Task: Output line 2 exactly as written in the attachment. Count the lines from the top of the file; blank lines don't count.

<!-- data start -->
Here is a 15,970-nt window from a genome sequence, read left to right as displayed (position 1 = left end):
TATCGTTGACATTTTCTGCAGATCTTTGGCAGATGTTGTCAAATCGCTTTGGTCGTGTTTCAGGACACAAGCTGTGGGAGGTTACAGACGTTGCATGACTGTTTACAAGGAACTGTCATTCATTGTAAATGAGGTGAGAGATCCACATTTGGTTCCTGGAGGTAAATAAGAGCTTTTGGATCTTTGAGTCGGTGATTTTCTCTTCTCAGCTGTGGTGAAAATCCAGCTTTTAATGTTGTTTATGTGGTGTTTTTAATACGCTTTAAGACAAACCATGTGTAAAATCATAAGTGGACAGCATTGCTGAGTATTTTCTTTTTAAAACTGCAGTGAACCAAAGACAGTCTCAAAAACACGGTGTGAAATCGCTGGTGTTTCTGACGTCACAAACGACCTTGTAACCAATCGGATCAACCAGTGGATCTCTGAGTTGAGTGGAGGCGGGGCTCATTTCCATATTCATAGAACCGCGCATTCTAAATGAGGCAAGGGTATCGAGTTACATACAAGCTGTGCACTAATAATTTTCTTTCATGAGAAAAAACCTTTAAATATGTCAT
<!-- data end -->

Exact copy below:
TATCGTTGACATTTTCTGCAGATCTTTGGCAGATGTTGTCAAATCGCTTTGGTCGTGTTTCAGGACACAAGCTGTGGGAGGTTACAGACGTTGCATGACTGTTTACAAGGAACTGTCATTCATTGTAAATGAGGTGAGAGATCCACATTTGGTTCCTGGAGGTAAATAAGAGCTTTTGGATCTTTGAGTCGGTGATTTTCTCTTCTCAGCTGTGGTGAAAATCCAGCTTTTAATGTTGTTTATGTGGTGTTTTTAATACGCTTTAAGACAAACCATGTGTAAAATCATAAGTGGACAGCATTGCTGAGTATTTTCTTTTTAAAACTGCAGTGAACCAAAGACAGTCTCAAAAACACGGTGTGAAATCGCTGGTGTTTCTGACGTCACAAACGACCTTGTAACCAATCGGATCAACCAGTGGATCTCTGAGTTGAGTGGAGGCGGGGCTCATTTCCATATTCATAGAACCGCGCATTCTAAATGAGGCAAGGGTATCGAGTTACATACAAGCTGTGCACTAATAATTTTCTTTCATGAGAAAAAACCTTTAAATATGTCAT